It is an increasingly common – and certainly justified – practice to install video surveillance in workplaces. The current rules give the employer the possibility to introduce specific supervision of the workplace by using technical means to record the image, but only for well-defined purposes, that is to say, to ensure the safety of employees or to protect property or control the production or confidentiality of information the disclosure of which could expose the employer to harm.
At the same time, the provisions of law contain a number of guidelines specifying in which rooms video surveillance cannot be applied (it should not cover premises made available to the trade union, sanitary facilities, changing rooms, canteens and smoking rooms). It also indicates the dates and means of storing the recorded data (as a rule, recordings may be stored for a period not exceeding 3 months from the date of recording), as well as the forms and time limit for correctly informing employees about the introduction of video surveillance, as well as specific guidelines for the correct, legible marking of the monitored area.
Before starting monitoring on the premises of the workplace, it is therefore worth reviewing the applicable regulations in order to avoid involuntary violations of the law.
Processing of biometric data.
E-registration of employees’ entrances and exits.
Due to the increasingly dynamic development of modern technologies, some employers introduce electronic systems for the registration of employees’ entrances and exits in workplaces. Systems that allow you to register an entry or exit based on fingerprint reading or iris scanning may seem particularly attractive.
However, it must be borne in mind that such data are biometric data within the meaning of the provisions on the protection of personal data law. Apart from truly exceptional situations, it is not possible for an employer to process employee biometric data.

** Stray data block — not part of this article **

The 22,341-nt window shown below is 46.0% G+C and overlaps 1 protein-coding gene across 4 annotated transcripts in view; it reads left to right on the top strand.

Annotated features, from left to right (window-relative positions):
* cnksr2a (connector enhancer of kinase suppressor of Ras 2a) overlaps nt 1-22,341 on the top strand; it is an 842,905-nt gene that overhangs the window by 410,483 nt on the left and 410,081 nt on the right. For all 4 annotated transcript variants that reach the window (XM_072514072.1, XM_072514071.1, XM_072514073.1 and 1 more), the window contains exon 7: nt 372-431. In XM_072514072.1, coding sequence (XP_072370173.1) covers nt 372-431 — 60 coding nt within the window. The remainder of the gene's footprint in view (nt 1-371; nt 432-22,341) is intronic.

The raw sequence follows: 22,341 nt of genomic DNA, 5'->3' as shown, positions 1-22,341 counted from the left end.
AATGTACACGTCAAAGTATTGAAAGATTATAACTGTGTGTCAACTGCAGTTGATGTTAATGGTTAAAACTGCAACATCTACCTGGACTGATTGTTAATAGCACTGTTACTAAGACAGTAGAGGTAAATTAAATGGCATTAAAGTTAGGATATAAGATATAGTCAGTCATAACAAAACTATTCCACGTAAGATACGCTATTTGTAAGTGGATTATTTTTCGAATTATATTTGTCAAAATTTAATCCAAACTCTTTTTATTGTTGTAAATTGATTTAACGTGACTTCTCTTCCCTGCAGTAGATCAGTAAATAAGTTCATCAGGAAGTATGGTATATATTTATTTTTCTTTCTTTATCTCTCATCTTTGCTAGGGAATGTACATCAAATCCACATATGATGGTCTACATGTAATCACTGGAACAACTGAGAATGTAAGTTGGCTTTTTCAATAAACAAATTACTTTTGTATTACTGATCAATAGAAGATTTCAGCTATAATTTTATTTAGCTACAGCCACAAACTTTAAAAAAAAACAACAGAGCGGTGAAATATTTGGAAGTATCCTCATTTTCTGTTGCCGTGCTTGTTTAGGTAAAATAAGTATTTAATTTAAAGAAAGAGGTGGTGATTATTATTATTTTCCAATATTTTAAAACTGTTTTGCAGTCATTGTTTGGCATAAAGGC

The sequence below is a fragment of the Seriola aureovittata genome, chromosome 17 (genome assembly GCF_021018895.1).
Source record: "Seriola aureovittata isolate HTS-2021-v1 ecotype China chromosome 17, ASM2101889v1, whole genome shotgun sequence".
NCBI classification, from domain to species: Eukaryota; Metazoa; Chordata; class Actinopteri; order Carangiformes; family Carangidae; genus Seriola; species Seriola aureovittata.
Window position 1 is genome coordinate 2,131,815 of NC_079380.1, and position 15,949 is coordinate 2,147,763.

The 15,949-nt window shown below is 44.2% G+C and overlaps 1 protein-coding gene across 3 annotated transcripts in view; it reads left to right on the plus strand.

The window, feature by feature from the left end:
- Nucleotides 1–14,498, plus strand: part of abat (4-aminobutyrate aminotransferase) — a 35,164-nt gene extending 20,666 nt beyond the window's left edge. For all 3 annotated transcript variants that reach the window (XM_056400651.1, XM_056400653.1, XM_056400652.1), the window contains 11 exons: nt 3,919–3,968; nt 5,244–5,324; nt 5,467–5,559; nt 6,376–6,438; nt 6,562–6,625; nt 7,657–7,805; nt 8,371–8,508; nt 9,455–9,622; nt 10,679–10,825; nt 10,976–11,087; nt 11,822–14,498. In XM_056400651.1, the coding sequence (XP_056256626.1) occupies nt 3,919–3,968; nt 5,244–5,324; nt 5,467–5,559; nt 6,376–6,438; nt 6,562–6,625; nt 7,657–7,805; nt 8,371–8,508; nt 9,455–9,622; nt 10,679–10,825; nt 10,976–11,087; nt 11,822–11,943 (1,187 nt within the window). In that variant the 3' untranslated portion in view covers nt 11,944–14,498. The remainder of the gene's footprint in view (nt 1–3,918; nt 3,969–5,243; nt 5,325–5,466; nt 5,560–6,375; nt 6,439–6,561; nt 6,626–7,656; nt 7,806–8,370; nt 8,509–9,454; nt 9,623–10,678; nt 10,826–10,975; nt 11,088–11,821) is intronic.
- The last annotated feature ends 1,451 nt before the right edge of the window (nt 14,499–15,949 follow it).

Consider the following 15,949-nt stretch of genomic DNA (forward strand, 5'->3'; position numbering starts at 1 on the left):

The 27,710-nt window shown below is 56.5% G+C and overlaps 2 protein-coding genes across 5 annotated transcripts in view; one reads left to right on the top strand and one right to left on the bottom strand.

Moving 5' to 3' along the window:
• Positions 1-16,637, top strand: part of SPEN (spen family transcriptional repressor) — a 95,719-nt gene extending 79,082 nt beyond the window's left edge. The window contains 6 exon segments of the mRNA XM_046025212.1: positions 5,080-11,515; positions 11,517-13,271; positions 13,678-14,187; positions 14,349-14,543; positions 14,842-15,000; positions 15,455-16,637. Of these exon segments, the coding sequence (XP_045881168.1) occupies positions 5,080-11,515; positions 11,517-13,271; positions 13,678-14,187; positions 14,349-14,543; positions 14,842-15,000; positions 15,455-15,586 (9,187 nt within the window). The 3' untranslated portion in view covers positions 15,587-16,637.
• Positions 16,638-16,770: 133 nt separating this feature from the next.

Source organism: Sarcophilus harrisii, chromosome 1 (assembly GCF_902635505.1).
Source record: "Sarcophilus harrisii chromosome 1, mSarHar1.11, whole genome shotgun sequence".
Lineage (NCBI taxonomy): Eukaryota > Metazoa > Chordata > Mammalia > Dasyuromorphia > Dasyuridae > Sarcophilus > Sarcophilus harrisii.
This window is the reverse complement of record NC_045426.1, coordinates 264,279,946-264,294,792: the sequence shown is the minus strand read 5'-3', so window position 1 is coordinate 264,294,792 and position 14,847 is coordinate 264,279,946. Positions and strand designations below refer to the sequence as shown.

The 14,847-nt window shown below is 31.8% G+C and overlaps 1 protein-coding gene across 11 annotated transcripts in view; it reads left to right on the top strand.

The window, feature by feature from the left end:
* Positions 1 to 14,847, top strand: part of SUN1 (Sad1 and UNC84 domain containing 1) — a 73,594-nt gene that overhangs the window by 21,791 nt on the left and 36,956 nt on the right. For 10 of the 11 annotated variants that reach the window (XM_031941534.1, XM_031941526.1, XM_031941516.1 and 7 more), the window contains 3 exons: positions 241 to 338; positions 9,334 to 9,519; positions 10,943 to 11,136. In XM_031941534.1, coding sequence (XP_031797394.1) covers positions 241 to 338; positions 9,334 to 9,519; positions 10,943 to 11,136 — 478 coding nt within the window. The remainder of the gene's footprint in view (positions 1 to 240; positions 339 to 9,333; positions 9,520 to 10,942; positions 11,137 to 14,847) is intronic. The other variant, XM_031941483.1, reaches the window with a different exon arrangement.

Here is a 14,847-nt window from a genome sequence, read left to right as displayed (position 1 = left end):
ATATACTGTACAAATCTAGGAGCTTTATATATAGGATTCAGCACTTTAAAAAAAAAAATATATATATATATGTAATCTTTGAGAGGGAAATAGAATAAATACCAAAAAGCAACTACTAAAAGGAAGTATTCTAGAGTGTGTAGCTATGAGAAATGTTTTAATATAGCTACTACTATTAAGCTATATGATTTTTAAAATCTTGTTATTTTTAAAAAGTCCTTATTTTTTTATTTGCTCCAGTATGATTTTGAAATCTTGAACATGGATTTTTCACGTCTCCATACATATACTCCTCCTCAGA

Biometric data, unsurprisingly, fall into a specific category of data, which are subject to increased protection by both the European and Polish legislators. They may be processed only with the explicit consent of the data subject and, in relation to employees, only if the transfer of this personal data takes place at the initiative of the employee.
According to the provisions of applicable law, the employer cannot actively seek to be granted a consent by employees for the processing of their biometric data. The employer cannot ask employees to give such consent or encourage them to do so in any way.
Furthermore, it should be borne in mind that consent is the least certain, ‘weakest’ basis for data processing, as it can be withdrawn at any time. Therefore, if employees withdraw their consents, this could cause significant problems in the day-to-day keeping of working time records.
Electronic registration of entrances and exits can therefore be introduced, for example, by using personalized electromagnetic cards, assigned to employees (in an encrypted manner, of course), while scanning the fingerprints of employees or the iris of the eye will, in principle, constitute a flagrant violation of the applicable data protection regulations.
The rules for the processing of employees’ personal data should be known to each employer. Fortunately, we observe an increasing awareness of the importance of compliance with data protection regulations among entrepreneurs. On the one hand, compliance with the applicable regulations obviously reduces the risk of unauthorized access by third parties to personal data, and on the other hand – it minimizes the risk of negative outcome of a possible inspection carried out by the authorities – Office for the Protection of Personal Data. Taking the above into account, it is certainly worth the time and commitment needed to implement appropriate data protection rules within the enterprise.